Like so many other Paramount films of the '40s, THE ROUNDUP has been kept out of circulation by its owner, Universal. It's past time for Universal to start regularly releasing their library in an MOD program such as the Universal Vault Series. These films are part of our American cultural heritage and deserve to be accessible to the public.


Blogger Jerry E said...

Hi Laura
I am really pleased you have been able to see "THE ROUNDUP", courtesy our mutual friend, John K. It's a nice film and Dix and Foster worked together several times successfully ("The Arizonian" in 1935 for RKO & "American Empire" in 1942 were the other two westerns).

The latter was the first of 3 westerns Dix made for Harry Sherman Productions and I am especially fond of "The Kansan" and Dix is excellent in it.

I agree Dix could be a tad stolid but it seemed right for his western roles at least.

Thanks for doing such a good review and using it to send a message to Universal. There are lots of us out there who want these films!
Best wishes,

8:35 AM  
Blogger Jerry E said...

I've just forgotten to mention another Dix western for Pops Sherman - "Cherokee Strip" (1940), another very nice one, also directed by fave Les Selander.

8:38 AM  
Blogger Blake Lucas said...

Sounds really good based on what you say about it. I've been enjoying seeing more of Selander lately, partly thanks to you, Laura (Selander/Camerons beginning with "Panhandle").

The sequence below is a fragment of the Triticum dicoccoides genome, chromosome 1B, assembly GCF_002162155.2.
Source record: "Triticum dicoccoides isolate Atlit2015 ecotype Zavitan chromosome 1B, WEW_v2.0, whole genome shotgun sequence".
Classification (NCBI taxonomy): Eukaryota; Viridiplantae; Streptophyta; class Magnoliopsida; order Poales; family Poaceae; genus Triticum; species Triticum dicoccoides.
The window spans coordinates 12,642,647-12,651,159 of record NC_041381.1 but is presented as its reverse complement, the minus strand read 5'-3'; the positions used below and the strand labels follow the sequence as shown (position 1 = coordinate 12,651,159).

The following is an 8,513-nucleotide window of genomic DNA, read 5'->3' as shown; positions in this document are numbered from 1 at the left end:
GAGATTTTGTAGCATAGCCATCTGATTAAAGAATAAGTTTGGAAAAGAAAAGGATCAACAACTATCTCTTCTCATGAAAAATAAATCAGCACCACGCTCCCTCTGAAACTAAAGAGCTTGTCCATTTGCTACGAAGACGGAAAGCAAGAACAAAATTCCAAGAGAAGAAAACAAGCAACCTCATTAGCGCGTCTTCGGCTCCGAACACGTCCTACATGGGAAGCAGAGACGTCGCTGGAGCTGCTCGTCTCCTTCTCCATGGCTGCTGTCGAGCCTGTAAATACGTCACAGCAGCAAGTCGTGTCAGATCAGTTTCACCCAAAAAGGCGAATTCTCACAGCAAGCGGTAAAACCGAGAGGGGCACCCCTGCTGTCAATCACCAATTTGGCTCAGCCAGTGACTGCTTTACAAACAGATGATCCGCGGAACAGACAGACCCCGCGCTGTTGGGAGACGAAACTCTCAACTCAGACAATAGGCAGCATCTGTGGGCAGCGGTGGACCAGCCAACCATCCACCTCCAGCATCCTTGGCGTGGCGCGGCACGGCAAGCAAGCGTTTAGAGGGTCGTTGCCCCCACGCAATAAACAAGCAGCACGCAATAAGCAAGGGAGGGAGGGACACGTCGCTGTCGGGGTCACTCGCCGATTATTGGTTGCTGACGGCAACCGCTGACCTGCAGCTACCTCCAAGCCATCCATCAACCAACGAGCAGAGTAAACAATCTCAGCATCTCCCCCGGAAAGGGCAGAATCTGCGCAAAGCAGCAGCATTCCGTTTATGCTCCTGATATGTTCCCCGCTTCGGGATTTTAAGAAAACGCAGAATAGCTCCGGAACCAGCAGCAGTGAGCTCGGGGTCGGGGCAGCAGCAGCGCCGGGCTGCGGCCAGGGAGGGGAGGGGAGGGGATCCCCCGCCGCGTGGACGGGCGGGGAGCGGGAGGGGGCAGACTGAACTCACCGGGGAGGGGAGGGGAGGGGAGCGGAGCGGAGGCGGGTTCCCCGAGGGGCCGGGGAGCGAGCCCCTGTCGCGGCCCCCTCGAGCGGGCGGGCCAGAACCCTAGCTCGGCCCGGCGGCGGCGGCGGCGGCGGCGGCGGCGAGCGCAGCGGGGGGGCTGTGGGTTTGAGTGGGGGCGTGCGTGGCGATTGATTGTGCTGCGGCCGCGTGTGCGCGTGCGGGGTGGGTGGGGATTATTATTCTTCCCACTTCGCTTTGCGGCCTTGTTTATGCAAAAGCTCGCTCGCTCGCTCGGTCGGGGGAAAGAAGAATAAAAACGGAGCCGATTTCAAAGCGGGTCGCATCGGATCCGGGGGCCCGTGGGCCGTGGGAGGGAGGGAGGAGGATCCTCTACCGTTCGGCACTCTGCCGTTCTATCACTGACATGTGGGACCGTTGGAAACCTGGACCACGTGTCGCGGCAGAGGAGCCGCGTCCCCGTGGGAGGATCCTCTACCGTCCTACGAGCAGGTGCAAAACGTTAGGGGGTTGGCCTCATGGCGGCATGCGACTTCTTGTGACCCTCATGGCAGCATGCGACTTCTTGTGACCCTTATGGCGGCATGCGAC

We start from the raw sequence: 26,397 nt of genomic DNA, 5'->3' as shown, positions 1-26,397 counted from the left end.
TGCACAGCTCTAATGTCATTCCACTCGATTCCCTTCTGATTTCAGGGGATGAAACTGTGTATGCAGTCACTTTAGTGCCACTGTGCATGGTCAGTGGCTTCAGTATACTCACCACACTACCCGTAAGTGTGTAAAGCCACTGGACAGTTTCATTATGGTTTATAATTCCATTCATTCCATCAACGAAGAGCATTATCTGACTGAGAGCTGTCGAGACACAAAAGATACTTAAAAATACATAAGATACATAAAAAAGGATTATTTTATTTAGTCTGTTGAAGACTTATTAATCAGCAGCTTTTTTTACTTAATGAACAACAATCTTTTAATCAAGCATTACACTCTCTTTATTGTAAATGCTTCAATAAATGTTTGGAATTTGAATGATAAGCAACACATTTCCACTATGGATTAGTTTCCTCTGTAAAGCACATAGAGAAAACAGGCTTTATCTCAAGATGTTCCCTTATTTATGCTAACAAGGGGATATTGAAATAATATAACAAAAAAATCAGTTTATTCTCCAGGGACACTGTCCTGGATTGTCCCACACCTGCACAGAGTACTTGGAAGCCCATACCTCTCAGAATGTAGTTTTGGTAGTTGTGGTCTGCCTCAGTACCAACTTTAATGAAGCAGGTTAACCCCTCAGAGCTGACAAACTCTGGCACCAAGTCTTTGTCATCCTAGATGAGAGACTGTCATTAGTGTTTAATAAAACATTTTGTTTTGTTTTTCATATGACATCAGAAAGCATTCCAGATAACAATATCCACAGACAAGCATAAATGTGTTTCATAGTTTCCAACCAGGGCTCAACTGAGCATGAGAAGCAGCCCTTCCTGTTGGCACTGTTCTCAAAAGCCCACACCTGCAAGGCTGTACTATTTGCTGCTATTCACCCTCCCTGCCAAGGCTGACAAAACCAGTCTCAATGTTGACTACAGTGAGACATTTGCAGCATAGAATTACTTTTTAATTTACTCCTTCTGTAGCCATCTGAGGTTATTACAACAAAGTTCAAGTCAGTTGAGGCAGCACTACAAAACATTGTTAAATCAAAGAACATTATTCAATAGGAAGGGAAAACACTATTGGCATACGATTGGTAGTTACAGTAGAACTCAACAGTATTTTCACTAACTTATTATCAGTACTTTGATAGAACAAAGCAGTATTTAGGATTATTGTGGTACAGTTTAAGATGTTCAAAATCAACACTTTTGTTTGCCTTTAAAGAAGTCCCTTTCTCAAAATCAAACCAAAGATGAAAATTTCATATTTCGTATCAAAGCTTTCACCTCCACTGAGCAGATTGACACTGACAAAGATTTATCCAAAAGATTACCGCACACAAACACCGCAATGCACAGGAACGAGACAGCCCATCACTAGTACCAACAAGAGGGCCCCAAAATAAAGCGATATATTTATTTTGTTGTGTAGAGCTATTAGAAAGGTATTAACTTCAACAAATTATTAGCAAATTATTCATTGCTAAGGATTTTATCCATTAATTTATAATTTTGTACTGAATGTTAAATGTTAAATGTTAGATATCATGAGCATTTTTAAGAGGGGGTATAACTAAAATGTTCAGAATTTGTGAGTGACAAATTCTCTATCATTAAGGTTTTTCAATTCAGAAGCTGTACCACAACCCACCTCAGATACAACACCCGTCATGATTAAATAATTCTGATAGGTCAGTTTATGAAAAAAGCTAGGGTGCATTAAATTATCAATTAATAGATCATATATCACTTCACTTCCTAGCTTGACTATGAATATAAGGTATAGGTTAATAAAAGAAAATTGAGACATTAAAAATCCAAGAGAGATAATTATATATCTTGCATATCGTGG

While I don't want to get into a fight about this, I love Richard Dix. I guess he may not have the most range of any movie actor, but the things he does have always work well for his roles for me. When someone has a presence I like a lot, and believability, that goes a long way.

Speaking of Preston Foster (and triangles in Westerns, too) , I sure would like to see the well-regarded "Thunderhoof" (Phil Karlson), one of these days. Hope it wll surface sometime.

1:31 PM  
Blogger Laura said...

Jerry, I would love to see the other Dix-Foster films! And THUNDERHOOF, mentioned by Blake. I just read a little about it, and it sounds most interesting.

It's kind of interesting, Dix doesn't do much for me to this point yet I keep finding him in movies with stories, casts, and directors which interest me. I'm not sure what that says about him but I am certainly open to seeing more of his movies. I should be reviewing him in MEN AGAINST THE SKY in the next couple weeks.

Best wishes,

4:51 PM  
Blogger Jerry E said...

I don't think I have ever seen "Thunderhoof", Laura. Would very much like to though.

I suppose, for me, Richard Dix falls into that category of leading men that could be described as having a grim visage at times and laconic. Randolph Scott would also be described thus in his Ranown series. I happen to like that quiet dignity and I feel Dix has it too.
He impressed me a great deal in the "Whistler" series that he closed his career with (prematurely) in the 1940s. It was his strong presence that made the films.

4:23 AM  
Blogger Kevin Deany said...

There's a wonderful family movie called MY DOG SKIP (2000) which is set in the 1940s. One scene has the kid going to see a western and I couldn't identify it. When they emerge from the theater, the marquee reads THE ROUNDUP. I always assumed it was just a generic western sounding title they came up with.

So thanks. Laura, for bringing this one to my attention. It sounds very interesting. I like Richard Dix and Preston Foster, so this one sounds like a must-see for me.

9:02 AM  
Blogger Laura said...

Jerry, thanks for sharing your Dix thoughts! My dad recently saw him in IT HAPPENED IN HOLLYWOOD and thought it was wonderful.

Kevin, thanks so much for sharing that, I'm so happy to have solved the mystery of that movie title for you!! That's terrific.

Best wishes,

11:49 PM